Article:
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The Least Known Secret to Avoid IRA and 401K Early Withdrawal Penalties

We’re all told to begin stashing away as much as we can in our 401k, IRAs, and Roth IRAs at an early age.  Sadly, most of us don’t.  The median retirement account balance is minuscule for Americans during their first two decades of working and falls far short of anyone maxing out the contribution limits (or even meeting any employer match).  Too bad for them!  This article is for the lucky ones who have accumulated a nice nest egg by 45.

Median Mean Retirement Savings by Age

Less Ideal: The 401K Loan

Most readers might think we are discussing the 401k loan trick.  To be fair, borrowing against your 401k is a reasonable option.  You can take a loan penalty-free and tax-free from your pre-tax 401k, as long as you “pay yourself back with interest,” as they say.

That point of paying yourself back with interest is entirely confusing to almost everyone and even the so-called financial experts tend to get it wrong.  Yes, you have to pay back what you borrowed, but that’s just taking the money you got up front and putting it back in later.  No harm done.  You didn’t have to pay taxes or penalties on the lump sum you took out, so it’s only fair that you use post-tax dollars to pay it back later.

The interest is the weird part. Who gets the interest, your employer, your fellow employees in the plan, the IRS, or someone else?  Turns out all of those are wrong.  You get the interest!  What?!?  Yes, you actually pay the interest and it increases the balance of your account.  However, that increased balance is still considered pre-tax dollars much later on in life when you are finally required to withdraw the old-fashioned way at age 70+.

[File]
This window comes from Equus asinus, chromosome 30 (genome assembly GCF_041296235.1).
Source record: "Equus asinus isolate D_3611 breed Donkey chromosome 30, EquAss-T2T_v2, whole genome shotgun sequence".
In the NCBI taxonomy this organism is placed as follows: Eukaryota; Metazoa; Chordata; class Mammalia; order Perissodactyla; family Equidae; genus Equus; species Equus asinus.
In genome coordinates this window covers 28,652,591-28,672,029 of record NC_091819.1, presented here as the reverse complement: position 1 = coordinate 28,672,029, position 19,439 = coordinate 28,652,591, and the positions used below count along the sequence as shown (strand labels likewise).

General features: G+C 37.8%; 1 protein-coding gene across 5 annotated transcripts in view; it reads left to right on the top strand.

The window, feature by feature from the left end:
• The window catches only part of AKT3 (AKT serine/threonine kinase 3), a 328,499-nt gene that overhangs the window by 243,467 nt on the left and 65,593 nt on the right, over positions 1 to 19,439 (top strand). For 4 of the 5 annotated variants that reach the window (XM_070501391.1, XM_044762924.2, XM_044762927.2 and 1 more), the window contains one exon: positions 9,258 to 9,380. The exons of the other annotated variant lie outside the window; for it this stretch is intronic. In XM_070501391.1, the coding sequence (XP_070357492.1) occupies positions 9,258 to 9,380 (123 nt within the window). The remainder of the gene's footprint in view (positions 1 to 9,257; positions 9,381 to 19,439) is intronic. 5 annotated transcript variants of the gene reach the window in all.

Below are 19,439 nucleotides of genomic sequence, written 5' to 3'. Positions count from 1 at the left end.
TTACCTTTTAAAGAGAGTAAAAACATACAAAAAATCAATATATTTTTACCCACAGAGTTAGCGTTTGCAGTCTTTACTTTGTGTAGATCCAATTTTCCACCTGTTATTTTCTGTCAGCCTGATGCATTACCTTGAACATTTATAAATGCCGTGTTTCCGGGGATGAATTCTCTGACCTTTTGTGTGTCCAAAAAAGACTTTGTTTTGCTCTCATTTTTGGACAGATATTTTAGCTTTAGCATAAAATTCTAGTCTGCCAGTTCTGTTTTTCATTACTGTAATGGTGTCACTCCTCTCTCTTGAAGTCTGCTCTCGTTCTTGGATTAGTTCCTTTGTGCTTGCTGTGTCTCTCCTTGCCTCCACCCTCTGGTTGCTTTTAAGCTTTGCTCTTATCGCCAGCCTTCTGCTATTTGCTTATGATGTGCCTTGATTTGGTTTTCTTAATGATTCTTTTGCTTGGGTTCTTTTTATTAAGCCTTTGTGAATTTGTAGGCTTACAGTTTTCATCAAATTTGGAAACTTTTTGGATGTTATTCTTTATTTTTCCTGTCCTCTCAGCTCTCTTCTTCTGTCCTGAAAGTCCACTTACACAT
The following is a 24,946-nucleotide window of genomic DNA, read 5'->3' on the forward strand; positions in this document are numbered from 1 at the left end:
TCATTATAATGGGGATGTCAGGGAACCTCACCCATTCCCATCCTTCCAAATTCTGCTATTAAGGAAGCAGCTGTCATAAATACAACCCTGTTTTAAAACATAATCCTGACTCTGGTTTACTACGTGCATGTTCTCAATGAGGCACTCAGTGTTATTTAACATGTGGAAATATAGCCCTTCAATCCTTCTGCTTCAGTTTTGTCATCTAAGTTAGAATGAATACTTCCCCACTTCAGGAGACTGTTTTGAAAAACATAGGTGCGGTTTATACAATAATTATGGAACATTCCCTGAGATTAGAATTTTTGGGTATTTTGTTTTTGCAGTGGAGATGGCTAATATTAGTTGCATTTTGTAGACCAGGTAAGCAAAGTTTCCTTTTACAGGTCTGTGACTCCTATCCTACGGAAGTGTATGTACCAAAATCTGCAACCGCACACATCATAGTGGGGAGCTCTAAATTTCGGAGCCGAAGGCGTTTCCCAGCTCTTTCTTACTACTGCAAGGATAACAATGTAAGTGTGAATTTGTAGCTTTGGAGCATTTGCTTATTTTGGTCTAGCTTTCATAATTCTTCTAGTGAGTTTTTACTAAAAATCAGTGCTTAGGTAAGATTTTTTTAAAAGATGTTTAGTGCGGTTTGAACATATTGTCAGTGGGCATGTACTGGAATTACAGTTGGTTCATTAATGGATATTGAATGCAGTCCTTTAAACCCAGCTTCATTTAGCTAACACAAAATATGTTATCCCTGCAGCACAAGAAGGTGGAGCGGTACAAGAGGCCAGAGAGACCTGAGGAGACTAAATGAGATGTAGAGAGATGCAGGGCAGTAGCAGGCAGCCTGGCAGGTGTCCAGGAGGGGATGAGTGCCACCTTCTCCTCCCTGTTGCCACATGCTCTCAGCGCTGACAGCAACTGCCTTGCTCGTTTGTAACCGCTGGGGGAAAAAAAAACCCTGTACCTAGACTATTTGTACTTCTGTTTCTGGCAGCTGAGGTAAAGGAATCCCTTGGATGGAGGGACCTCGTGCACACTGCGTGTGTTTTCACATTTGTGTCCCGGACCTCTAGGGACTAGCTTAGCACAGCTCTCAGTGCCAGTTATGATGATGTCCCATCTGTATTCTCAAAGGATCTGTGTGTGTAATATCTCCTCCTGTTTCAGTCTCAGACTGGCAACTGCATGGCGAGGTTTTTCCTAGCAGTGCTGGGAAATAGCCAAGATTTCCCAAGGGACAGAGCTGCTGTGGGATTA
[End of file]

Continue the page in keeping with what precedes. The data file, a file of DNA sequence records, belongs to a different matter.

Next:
There are other disadvantages:  the loan duration is only 5 years (not the 30 you might want when buying investment or personal property).  You also can’t contribute new funds into the 401k while the loan is outstanding (although weird loopholes may apply if you have multiple jobs or already changed jobs, or have your own self-employed 401k).

You don’t get any sort of tax deduction on what you pay back, otherwise you’d be getting a tax deduction twice.  If that sounds confusing, don’t even worry about it.  It’s not important – just know that the 401k loan is a very reasonable way to tap your retirement account at a very low interest rate, but has limitations.

Very Limited: The First Time Homebuyer

Most people have heard about a penalty-free withdraw for first time homebuyers, but the limit is so low in this day and age that it’s barely worth mentioning.  You can take up to $10K out of any IRA without penalty, but you must still pay the tax.  In most parts of the country, that isn’t going to make much of a dent in the down payment.  Perhaps if they indexed this to inflation it would help a little, but it’s one of those laws that came out over a decade ago that no one seems inclined to fix.  Next.

Best Retirement Account Early Withdrawal Method: SEPP Withdrawal